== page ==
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Field Concatenation Audit Operation

IP.com Disclosure Number: IPCOM000060073D
Original Publication Date: 1986-Feb-01
Included in the Prior Art Database: 2005-Mar-08
Document File: 2 page(s) / 32K

Publishing Venue

IBM

Related People

Olson, D: AUTHOR [+2]

Abstract

This article describes a field concatenation audit operation for application generators. Information management system application development programs use an auditor routine to validate input: data, perform application logic, and process application data. The auditor uses a symbol dictionary technique to decide which operations are to be performed on a specified data. Fields in a user data base are always defined to the application development facility via an offline rules generator program, the purpose of which is to build "rules" which describe the data and transactions to be executed online. During conversational processing, these rules and fields are stored in a specified format in the area of random-access memory designated as the scratch pad area.

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Field Concatenation Audit Operation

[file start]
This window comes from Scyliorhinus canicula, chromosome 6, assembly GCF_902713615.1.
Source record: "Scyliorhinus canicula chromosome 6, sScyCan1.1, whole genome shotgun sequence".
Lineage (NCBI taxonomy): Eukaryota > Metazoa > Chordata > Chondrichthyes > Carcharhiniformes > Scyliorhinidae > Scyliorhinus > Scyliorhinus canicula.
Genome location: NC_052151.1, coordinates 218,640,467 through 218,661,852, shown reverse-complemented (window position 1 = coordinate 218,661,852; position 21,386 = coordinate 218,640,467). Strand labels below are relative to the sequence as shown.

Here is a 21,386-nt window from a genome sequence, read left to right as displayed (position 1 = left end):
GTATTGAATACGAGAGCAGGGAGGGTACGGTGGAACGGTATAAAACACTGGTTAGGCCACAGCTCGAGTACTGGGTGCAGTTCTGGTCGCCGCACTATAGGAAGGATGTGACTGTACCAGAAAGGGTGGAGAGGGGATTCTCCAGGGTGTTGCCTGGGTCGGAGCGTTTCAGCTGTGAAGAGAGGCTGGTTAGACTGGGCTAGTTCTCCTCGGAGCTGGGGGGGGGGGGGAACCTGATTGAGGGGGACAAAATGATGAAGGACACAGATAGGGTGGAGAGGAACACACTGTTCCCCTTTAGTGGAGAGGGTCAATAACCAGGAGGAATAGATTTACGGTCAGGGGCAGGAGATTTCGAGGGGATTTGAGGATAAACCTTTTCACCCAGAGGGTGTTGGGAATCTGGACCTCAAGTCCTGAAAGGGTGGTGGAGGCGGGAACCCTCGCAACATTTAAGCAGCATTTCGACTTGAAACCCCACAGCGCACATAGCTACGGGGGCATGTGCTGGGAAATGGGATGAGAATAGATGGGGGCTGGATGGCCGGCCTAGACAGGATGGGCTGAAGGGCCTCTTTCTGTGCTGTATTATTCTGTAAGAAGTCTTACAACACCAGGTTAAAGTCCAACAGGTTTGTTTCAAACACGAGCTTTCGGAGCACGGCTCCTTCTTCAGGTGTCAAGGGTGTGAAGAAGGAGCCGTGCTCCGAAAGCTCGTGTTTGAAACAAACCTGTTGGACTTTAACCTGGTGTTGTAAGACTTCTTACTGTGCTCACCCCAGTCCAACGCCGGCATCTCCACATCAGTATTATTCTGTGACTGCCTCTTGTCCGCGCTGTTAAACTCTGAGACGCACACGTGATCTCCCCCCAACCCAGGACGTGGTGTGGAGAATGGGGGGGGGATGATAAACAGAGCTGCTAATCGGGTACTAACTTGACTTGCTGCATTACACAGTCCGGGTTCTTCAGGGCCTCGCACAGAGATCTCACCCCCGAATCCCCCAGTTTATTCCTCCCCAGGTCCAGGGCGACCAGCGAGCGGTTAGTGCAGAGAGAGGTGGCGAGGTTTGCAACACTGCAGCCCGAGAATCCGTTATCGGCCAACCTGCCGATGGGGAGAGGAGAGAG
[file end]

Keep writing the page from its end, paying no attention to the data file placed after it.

This article describes a field concatenation audit operation for application generators. Information management system application development programs use an auditor routine to validate input: data, perform application logic, and process application data. The auditor uses a symbol dictionary technique to decide which operations are to be performed on a specified data. Fields in a user data base are always defined to the application development facility via an offline rules generator program, the purpose of which is to build "rules" which describe the data and transactions to be executed online. During conversational processing, these rules and fields are stored in a specified format in the area of random-access memory designated as the scratch pad area. In previous versions of these programs, when it was necessary to concatenate (join together) two data base fields, a temporary target field (where the two fields were to be stored) had to be subdefined into two fields that were contiguous. Then the move operation in the auditor was invoked three times in online execution, in order to move each of the source fields into the two continuous areas, and then move the temporary field to the target field where the concatenation was to be stored. This process required the user to be aware of concatenation requirements at the time the rules were generated, which meant that whenever a new need for field concatenation arose, a regeneratio...